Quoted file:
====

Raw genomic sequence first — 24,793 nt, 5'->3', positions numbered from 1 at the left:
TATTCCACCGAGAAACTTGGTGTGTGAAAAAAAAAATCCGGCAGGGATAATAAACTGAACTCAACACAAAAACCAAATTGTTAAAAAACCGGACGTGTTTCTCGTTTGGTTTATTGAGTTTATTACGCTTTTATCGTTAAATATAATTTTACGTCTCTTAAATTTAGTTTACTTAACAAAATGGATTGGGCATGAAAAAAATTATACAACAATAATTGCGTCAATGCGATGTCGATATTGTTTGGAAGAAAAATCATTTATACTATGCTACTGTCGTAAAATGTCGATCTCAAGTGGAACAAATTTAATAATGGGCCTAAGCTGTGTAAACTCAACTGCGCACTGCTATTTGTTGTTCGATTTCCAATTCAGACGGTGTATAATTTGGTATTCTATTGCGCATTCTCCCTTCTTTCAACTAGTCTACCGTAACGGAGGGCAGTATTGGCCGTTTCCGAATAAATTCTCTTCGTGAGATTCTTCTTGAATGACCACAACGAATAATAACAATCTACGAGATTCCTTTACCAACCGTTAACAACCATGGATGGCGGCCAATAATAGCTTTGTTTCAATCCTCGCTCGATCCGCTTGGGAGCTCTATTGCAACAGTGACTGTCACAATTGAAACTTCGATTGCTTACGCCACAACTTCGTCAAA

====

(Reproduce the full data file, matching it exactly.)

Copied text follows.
Raw genomic sequence first — 24,793 nt, 5'->3', positions numbered from 1 at the left:
TATTCCACCGAGAAACTTGGTGTGTGAAAAAAAAAATCCGGCAGGGATAATAAACTGAACTCAACACAAAAACCAAATTGTTAAAAAACCGGACGTGTTTCTCGTTTGGTTTATTGAGTTTATTACGCTTTTATCGTTAAATATAATTTTACGTCTCTTAAATTTAGTTTACTTAACAAAATGGATTGGGCATGAAAAAAATTATACAACAATAATTGCGTCAATGCGATGTCGATATTGTTTGGAAGAAAAATCATTTATACTATGCTACTGTCGTAAAATGTCGATCTCAAGTGGAACAAATTTAATAATGGGCCTAAGCTGTGTAAACTCAACTGCGCACTGCTATTTGTTGTTCGATTTCCAATTCAGACGGTGTATAATTTGGTATTCTATTGCGCATTCTCCCTTCTTTCAACTAGTCTACCGTAACGGAGGGCAGTATTGGCCGTTTCCGAATAAATTCTCTTCGTGAGATTCTTCTTGAATGACCACAACGAATAATAACAATCTACGAGATTCCTTTACCAACCGTTAACAACCATGGATGGCGGCCAATAATAGCTTTGTTTCAATCCTCGCTCGATCCGCTTGGGAGCTCTATTGCAACAGTGACTGTCACAATTGAAACTTCGATTGCTTACGCCACAACTTCGTCAAA